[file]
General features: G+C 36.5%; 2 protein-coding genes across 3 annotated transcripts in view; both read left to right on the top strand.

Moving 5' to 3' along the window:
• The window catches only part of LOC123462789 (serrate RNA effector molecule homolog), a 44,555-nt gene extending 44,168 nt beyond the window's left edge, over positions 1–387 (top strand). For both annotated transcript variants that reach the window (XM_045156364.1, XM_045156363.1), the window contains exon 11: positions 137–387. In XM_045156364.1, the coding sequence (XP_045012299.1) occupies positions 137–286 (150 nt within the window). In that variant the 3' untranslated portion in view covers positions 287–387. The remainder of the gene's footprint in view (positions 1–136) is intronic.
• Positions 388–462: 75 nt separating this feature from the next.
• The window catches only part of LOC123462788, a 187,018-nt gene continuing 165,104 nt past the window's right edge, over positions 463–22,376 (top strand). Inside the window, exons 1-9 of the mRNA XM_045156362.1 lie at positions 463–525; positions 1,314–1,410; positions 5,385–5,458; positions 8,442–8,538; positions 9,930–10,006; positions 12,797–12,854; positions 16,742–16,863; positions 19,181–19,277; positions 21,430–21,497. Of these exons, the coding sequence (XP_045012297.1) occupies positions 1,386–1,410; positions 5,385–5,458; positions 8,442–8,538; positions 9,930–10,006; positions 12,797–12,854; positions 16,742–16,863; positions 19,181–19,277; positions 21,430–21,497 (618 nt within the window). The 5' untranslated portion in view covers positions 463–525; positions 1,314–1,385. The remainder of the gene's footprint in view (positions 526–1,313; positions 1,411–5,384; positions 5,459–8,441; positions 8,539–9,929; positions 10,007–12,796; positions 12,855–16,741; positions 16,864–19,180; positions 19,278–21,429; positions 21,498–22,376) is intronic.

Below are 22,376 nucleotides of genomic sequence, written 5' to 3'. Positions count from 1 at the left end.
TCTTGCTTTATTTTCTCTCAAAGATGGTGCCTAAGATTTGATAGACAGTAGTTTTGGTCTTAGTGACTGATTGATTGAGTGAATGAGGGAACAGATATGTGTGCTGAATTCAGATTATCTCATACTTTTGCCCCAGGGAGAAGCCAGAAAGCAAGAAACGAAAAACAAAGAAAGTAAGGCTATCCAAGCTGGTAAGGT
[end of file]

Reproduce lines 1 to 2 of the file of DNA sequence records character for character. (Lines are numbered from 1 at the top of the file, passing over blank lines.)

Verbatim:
General features: G+C 36.5%; 2 protein-coding genes across 3 annotated transcripts in view; both read left to right on the top strand.

Moving 5' to 3' along the window: